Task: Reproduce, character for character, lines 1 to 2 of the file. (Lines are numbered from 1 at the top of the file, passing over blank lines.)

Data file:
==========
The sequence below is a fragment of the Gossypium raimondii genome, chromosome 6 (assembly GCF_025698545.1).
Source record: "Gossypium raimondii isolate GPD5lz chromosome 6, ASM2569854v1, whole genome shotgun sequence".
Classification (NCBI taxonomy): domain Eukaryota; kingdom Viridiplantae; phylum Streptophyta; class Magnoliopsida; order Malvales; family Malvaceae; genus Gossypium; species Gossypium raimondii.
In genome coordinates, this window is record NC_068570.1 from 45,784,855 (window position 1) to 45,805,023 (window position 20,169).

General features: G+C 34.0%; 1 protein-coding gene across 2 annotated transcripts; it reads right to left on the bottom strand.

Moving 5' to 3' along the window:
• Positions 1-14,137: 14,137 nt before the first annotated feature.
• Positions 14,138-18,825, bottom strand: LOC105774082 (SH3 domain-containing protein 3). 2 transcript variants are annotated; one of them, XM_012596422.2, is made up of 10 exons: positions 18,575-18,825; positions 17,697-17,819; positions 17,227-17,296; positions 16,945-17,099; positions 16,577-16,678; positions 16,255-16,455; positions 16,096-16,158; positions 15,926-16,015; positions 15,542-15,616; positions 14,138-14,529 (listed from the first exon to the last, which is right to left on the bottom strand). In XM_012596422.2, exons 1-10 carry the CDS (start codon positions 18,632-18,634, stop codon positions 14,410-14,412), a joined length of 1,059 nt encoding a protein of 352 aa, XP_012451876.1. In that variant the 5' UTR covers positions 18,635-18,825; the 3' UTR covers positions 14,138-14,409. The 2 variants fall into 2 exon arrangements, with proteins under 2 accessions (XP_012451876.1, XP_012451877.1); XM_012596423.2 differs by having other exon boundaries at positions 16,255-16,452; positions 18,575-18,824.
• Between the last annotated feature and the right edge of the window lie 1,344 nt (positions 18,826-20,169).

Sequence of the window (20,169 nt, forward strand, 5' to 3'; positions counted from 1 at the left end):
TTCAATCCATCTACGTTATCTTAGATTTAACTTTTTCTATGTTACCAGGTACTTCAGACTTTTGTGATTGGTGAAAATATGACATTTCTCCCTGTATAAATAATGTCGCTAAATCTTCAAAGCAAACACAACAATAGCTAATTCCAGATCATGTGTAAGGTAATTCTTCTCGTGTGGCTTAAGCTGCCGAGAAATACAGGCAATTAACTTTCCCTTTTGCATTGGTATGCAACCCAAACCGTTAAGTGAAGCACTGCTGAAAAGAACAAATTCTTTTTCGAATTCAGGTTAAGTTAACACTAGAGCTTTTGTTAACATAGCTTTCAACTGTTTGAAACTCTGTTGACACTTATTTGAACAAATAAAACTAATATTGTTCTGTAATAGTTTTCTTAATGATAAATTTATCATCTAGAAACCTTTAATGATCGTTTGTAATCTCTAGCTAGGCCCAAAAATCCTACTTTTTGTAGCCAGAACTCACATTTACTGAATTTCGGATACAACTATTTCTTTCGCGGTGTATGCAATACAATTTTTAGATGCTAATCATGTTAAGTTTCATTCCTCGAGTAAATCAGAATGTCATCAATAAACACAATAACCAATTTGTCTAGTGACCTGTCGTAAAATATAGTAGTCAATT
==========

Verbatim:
The sequence below is a fragment of the Gossypium raimondii genome, chromosome 6 (assembly GCF_025698545.1).
Source record: "Gossypium raimondii isolate GPD5lz chromosome 6, ASM2569854v1, whole genome shotgun sequence".